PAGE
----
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As inflation soars, restoring cost-of-living pension hikes for N.J. public workers gets new life

“By God, 30 years of inflation. I mean, that just doesn’t fly,” said one lawmaker


Former Gov. Chris Christie (left) speaks to then-state Senate President Stephen Sweeney in Kearny in 2021.

Former Gov. Chris Christie (left) speaks to then-state Senate President Stephen Sweeney in Kearny last year.

By Brent Johnson

TRENTON, N.J. — As the U.S. continues to face soaring inflation, a decade-old debate over restoring automatic cost-of-living adjustments to the pensions of retired government workers in New Jersey is bubbling again.

On one hand, there’s concern for hundreds of thousands of former employees who have already gone more than 10 years without seeing their pension checks increase to offset inflation — a freeze that was part of a famous law then-Gov. Chris Christie signed in 2011 to bolster the state’s debt-ridden pension system.

State Sen. Shirley Turner, D- Mercer, long the sponsor of a bill that would revive the adjustments, known as COLAs, said these are retirees who were counting on those hikes and are now finding it even harder to survive when “everyone is experiencing pain at gas pumps and grocery stores.”

”It wasn’t the employees’ fault the pension is in the condition it is,” Turner said. “These people are being hurt.”

Meanwhile, New Jersey’s state treasurer said last week it could be another 10 to 20 years before the pension system reaches the funding level at which restoring COLAs is allowed under that 2011 law.

On the other hand, state estimates show bringing the adjustments back now could add many billions to the unfunded liability of a pension system that’s been making significant gains in recent years — with Garden State taxpayers shouldering the cost.

In an interview last week with NJ Advance Media, Christie called restoring COLAs now “an awful idea at the wrong time,” saying it would undermine the state’s progress on pensions and stressing the law he signed allows the adjustments to return once the system is in better financial shape.

“Using current inflation issues as the excuse for it is just baloney,” he said. “The only people that are gonna get hurt in the long run are the taxpayers of the state.”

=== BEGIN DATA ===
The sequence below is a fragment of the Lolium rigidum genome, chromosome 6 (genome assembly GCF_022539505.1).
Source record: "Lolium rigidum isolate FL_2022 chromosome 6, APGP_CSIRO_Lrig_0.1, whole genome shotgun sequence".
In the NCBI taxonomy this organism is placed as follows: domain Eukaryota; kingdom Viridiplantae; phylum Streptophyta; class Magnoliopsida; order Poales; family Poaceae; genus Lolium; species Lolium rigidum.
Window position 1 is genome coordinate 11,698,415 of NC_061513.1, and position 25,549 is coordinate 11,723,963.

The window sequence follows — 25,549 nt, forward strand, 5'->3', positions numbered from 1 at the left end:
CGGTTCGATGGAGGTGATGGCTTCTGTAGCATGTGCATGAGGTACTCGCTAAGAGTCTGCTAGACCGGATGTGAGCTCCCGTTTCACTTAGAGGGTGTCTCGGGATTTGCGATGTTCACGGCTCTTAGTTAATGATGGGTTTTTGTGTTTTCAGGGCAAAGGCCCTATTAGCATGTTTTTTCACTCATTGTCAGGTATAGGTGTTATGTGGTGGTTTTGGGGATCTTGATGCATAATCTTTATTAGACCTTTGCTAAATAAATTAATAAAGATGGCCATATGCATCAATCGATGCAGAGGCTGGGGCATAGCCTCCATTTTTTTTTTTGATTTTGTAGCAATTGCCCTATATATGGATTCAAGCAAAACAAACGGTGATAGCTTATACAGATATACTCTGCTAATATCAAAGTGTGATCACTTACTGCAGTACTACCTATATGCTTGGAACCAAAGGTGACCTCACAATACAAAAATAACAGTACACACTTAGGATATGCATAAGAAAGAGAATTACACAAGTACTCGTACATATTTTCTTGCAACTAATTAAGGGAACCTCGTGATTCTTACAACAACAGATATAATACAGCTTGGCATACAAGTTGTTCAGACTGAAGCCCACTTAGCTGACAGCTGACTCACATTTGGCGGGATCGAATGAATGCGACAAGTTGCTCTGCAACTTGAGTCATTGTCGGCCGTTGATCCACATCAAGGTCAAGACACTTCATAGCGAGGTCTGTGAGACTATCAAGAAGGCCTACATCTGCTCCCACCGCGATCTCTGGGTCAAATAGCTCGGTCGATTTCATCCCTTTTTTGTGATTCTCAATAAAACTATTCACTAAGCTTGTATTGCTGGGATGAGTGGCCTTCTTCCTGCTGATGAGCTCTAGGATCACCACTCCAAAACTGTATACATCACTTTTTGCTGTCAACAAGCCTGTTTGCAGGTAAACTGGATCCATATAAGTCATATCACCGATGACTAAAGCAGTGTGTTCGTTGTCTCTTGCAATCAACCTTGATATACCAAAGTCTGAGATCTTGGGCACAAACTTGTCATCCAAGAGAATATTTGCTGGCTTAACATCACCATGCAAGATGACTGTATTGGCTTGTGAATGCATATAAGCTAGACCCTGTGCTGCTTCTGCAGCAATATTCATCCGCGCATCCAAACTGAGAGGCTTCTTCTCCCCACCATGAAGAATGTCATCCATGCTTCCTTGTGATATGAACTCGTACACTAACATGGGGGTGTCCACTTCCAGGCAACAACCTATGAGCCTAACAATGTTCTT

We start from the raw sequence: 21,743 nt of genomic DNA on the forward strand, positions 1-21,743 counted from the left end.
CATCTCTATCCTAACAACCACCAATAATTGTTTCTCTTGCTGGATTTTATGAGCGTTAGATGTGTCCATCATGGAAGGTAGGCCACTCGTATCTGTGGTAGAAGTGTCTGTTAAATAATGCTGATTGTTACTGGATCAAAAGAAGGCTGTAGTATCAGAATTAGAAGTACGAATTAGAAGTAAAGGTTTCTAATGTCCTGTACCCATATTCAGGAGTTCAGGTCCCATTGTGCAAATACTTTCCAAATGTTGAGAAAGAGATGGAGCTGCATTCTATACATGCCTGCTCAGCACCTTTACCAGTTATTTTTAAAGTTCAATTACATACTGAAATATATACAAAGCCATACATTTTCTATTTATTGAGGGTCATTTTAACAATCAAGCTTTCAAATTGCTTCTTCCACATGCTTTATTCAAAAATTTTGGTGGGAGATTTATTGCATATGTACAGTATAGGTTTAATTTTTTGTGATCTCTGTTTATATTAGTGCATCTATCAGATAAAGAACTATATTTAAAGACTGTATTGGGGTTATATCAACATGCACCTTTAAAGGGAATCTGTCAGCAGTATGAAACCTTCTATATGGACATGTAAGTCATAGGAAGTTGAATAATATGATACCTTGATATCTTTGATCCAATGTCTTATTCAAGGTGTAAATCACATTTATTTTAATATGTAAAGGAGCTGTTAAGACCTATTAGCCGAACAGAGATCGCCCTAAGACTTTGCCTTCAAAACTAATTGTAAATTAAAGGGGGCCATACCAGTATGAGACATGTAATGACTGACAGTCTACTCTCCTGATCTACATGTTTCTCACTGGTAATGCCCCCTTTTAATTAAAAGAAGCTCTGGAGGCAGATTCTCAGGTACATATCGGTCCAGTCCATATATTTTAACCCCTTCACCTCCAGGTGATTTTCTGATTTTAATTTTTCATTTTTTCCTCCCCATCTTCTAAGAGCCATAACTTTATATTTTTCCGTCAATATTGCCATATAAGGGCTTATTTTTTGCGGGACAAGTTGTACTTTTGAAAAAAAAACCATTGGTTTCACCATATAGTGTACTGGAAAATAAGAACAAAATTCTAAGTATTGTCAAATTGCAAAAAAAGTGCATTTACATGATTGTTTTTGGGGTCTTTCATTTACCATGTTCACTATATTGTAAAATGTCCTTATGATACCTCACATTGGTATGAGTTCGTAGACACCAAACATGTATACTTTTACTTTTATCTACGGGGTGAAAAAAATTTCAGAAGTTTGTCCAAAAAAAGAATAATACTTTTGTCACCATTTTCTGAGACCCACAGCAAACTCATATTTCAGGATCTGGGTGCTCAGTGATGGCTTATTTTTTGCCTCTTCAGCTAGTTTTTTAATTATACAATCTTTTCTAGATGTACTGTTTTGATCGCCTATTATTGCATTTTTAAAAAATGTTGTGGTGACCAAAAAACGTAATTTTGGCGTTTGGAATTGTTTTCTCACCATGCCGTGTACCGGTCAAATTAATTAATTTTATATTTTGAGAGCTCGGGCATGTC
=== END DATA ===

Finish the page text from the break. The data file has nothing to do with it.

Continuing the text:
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Former state Senate President Stephen Sweeney, a Democrat who worked closely with Christie on the bipartisan pension reforms, agreed. He said the move would be “insane.”

“We’re talking about affordability, and you’re gonna do this now? I’d love to get the workers a COLA, but we’ve got to pay for it,” Sweeney told NJ Advance Media.

At the crux of the issue is Turner’s bill (S260) that would end the freeze, one of the most hotly contested parts of the 2011 overhaul. The senator has introduced it every legislative session since Christie signed the law.

The measure has gone nowhere, never even receiving a hearing. But it has suddenly gained two dozen sponsors — both Democratic and Republican — in recent weeks.

Officials say retirees are pushing lawmakers to reconsider the issue as the annual rate of inflation has surged to about 8%.

It also comes as lawmakers from both parties vow to make New Jersey more affordable after a contentious November election that saw Democrats maintain control of the state Legislature but Republicans gain seven seats.

In addition, it comes just weeks after Democratic Gov. Phil Murphy introduced a state budget proposal flush with billions of dollars in revenue, federal aid, and record spending, including a full payment to the pension system for a second straight year.

Without cost-of-living adjustments, the value of pensions gradually erode as inflation increases.

But freezing COLAs was part of a larger effort Christie and lawmakers launched in 2010 and 2011 to begin rescuing New Jersey’s pension system, which previous governors and legislatures had underfunded by billions for years. Christie’s administration projected suspending COLAs would save $70 billion alone and help prevent the pension system from becoming insolvent.